Review: Scarlet (The Lunar Chronicles #2) by Marissa Meyer
Author: Marissa Meyer
Series: The Lunar Chronicles #2
Publisher: Feiwel and Friends, an imprint of Macmillan
Publication Date: February 5, 2013
Format/Source: Hardback/Gift from a friend
The fates of Cinder and Scarlet collide as a Lunar threat spreads across the Earth…
Cinder, the cyborg mechanic, returns in the second thrilling installment of the bestselling Lunar Chronicles. She’s trying to break out of prison—even though if she succeeds, she’ll be the Commonwealth’s most wanted fugitive.
Halfway around the world, Scarlet Benoit’s grandmother is missing. It turns out there are many things Scarlet doesn’t know about her grandmother or the grave danger she has lived in her whole life. When Scarlet encounters Wolf, a street fighter who may have information as to her grandmother’s whereabouts, she is loath to trust this stranger, but is inexplicably drawn to him, and he to her. As Scarlet and Wolf unravel one mystery, they encounter another when they meet Cinder. Now, all of them must stay one step ahead of the vicious Lunar Queen Levana, who will do anything for the handsome Prince Kai to become her husband, her king, her prisoner. (Cover and synopsis from Goodreads)
*Actually, there is one slight spoiler for this book in this review, so look out for the bold-lettered spoiler warning below.*
Cinder was my absolute favorite read last year. I knew right after I read it that it was going to be my favorite of the year–that nothing would top it. And I was right. So of course I couldn’t wait for Scarlet to come out, and my awesome friend Jessie from The Daily Bookmark ordered a copy for me (thanks so much, Jessie!!), so I was all set to read it once it was published.
And I’ll say that for the most part I was extremely pleased with Scarlet. I did have a few issues with it (which I’ll get to later), but overall it was a solid, fantastic followup to Cinder.
What Great Plots and Characters You Have…
Meyer’s writing, characterization, and worldbuilding are just so intricate that sometimes I forget that this series is a retelling of fairy tales. Because in both Cinder and Scarlet, these stories become a new entity in and of themselves that you catch a hint of a reference to the original fairy tale and you’re like, “Oh, yeah, this is a retelling!” And I love the way that Meyer puts a twist on these little aspects of the retelling–like how Scarlet delivers food, because Little Red Riding Hood takes food to her grandmother. There were a lot of great little aspects like this throughout Scarlet.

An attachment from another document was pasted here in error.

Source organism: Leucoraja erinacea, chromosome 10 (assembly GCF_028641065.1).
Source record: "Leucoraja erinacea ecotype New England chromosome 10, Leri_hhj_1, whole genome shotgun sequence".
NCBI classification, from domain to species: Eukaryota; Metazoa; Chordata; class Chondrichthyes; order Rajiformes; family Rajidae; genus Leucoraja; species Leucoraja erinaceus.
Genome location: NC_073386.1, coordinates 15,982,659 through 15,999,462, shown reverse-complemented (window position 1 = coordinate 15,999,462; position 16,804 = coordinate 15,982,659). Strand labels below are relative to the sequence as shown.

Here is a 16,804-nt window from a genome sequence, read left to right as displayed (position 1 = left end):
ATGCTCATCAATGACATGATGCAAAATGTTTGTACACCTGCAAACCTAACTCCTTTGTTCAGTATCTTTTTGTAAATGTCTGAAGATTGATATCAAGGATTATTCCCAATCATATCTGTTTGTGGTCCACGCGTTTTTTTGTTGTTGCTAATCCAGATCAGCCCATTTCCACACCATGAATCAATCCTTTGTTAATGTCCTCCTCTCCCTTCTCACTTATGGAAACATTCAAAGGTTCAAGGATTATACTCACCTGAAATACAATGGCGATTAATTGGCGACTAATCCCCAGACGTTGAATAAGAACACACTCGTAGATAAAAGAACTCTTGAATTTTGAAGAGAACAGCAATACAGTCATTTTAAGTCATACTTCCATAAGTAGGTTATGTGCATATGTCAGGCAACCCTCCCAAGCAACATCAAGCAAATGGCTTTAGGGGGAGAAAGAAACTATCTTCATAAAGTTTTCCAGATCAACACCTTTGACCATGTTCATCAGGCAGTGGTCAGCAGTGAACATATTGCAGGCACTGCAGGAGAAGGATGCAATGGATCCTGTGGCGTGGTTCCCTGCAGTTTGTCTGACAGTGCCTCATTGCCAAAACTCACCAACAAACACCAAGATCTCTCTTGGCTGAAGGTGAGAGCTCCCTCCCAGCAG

And I really liked the new characters in this book. I really liked Wolf and I LOVED Captain Thorne. He reminded me of a mix between Mal from Firefly, Jack Harkness from Doctor Who and Zaphod Beeblebrox from The Hitchhiker’s Guide to the Galaxy. All fantastic characters, of course! Thorne’s spaceship also reminded me of Firefly and Hitchhiker’s Guide–I pictured the spaceship as the Serenity and Iko at times reminded me of Marvin the Paranoid Android. And I pictured Alcide from True Blood as Wolf (which was not a horrible mental image, I must say!). And Adri and Levana were still two of the most perfect villains I’ve ever read.
But I do have to say that because there wasn’t a set pattern to the chapters and which POV they were from, I sometimes found myself thinking I was reading from Scarlet’s point of view when I was reading Cinder’s, and vice versa. And those aren’t the only POVs in the book, which doesn’t really bother me, but I do know it bothers some readers.
What a Nerdy Fangirl I Am…
The books in this series make me FANGIRL TO MYSELF. I shut the book, fan my face, shake the book around and talk to myself about how awesome it is. Yes, I’ll fangirl about them to other people, but I just love them SO MUCH that I have to stop reading for a minute and tell myself how much I love them. In Scarlet (and in Cinder, too, actually), there was one plot point that I had a theory about early on and in ALL CAPS in my notes I wrote things like “OH SNAP,” and “SO COOL,” and “IF THIS IS TRUE I’M GOING TO BE SO HAPPY!!” Dork, party of one, right here. I’ve also had a theory about one of the characters since I first read Cinder, and it has yet to be confirmed or denied, but it’ll make me pretty happy, too, if it is confirmed in one of the future books.
But this brings me to my not-so fangirly moments for this book. There was one plot point that I thought was pretty cliched. I won’t go into detail because I don’t want to spoil anyone, but if you’ve read it, feel free to email me and we’ll discuss. I just really thought that it could have gone three different ways and the one that was chosen was very overused.
Also, (and this is a tad bit spoilery so if you haven’t read Scarlet, maybe you should skip this paragraph) was I the only one who read the synopsis and thought that Cinder, Scarlet, and Wolf were going to be together for the majority of the book? Because that’s not what happens. So I was kind of disappointed about that.
But there were great twists and the theory I had that made me fangirl so much turned out to be true, so overall, I really loved Scarlet.
My rating for Scarlet by Marissa Meyer:
5 big stars. I can’t wait to read the last two books in this series!
Disclaimer: I received this book as a gift from a friend (Thanks again, Jessie!). I was not compensated in any way for this review.